Canadian conservationists are raising $1.7 million to buy an island and fend off developers

A foundation in British Columbia, Canada, is raising money to purchase West Ballenas Island, an undeveloped enclave rich with stunning views, rare plants, threatened species and diverse marine life. By Alaa Elassar, CNN

(CNN) -- A foundation in British Columbia, Canada, is raising money to purchase West Ballenas Island, an undeveloped enclave rich with stunning views, rare plants, threatened species and diverse marine life.

The BC Parks Foundation has just days to raise the remainder of the $1.7 million needed to buy the 100-acre island in the Salish Sea and protect it from developers. So far, the foundation has $122,415 left to raise by November 17, the deadline to purchase West Ballenas.

"It was named as one of the top 10 biodiverse sites in the Salish Sea off the coast of British Columbia, one of our most threatened ecosystems," BC Parks Foundation CEO Andy Day told CNN. "It's zoned for development, so if we don't buy it, it would be divided into a number of parcels and houses will be built on it."

The foundation plans to turn the island into a public park where conservationists can control the impact people have on the region by making certain areas off-limits and installing anti-pollution facilities, according to Day.

Since West Ballenas is home to many endangered animals and plant species, Days says it is critical that the foundation protect the island's ecosystems while giving people the opportunity to explore its stunning views.

"It's a beautiful spot and just perfect for kayaking and canoeing, so we certainly want people to be able to connect with it, but we need to make sure it's properly protected because there are endangered species on the island," Day added.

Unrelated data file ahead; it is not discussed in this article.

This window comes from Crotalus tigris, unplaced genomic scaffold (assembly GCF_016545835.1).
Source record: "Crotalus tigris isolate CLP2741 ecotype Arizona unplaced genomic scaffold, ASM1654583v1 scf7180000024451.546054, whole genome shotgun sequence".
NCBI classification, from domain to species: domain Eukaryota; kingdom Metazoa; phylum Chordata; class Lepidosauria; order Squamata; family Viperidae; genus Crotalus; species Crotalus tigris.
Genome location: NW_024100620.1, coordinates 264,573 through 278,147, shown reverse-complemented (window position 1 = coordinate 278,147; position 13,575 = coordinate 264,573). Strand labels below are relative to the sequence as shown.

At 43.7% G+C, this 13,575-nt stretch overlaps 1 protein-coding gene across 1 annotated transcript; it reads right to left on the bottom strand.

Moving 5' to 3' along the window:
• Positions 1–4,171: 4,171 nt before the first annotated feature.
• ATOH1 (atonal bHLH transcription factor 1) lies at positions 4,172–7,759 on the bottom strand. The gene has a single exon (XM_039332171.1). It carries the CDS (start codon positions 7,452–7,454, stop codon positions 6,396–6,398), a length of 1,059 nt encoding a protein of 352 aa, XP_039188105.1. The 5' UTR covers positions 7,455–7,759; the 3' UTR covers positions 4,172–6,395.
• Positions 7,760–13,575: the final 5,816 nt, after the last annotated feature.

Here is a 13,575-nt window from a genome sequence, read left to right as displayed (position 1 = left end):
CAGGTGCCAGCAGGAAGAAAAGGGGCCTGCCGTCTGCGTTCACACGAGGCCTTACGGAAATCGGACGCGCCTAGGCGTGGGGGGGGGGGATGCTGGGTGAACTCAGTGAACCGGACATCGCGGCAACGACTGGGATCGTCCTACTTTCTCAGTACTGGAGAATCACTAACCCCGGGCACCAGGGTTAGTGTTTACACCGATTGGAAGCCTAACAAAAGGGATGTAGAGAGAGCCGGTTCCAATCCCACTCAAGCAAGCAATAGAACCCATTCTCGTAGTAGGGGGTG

The island, which is completely undeveloped and in its natural state, is the habitat for endangered plants including the water-plantain buttercup, which only exists in West Ballenas and one other location in British Columbia. Found on the island are also red-listed Garry oak trees and a rare kinnnikinnick plant community.

Its waters contain diving sea birds, orcas and other marine animals. In the winter, its shores are also home to California and northern sea lions.

A community effort

While the BC Parks Foundation works hard to protect as much land as possible in British Columbia, they can't do it alone.

The foundation is close to raising the money needed to buy the island with the help of donors giving $5 a month, philanthropists offering hundreds of thousands of dollars and even students holding bake sales to raise money for the cause, Day says.

"We wanted to give people the opportunity to pitch in whatever they can to be part of the movement and have an impact," he said.

One of the main groups Day praised for their help in making the West Ballenas purchase possible is a high school class of 14-year-olds who have been chopping wood and selling it.

One of these students is Isabelle Scott, a ninth grader at Ballenas Secondary School in British Columbia who has been chopping and stacking wood with 18 other classmates.

"We've raised $3,000 so far, but it is hard work," Scott told CNN. "At the end of it, everyone is tired and sore and has at least a couple slivers."

"I believe it is important to be a part of the solution when it comes to the environment, especially if it is local," she said. "If we manage to raise enough money to save the island, I hope it will stay there for as long as possible so I can eventually take my own kids there to experience what a beautiful place it is."

Scott said she also hopes the foundation can purchase the island to inspire other people around the world "to do their part in saving their own local ecosystems."

This is the second time the foundation is attempting to buy property in an effort to protect endangered ecosystems from being destroyed.

The first purchase was 2,000 acres of land in Princess Louisa Inlet, a coastal wilderness along BC's Sunshine Coast known for its massive cliffs and its diverse ecosystem of endangered animals. The foundation successfully crowdfunded over $3 million in just months in 2019 to buy the land and turn it into a protected park.

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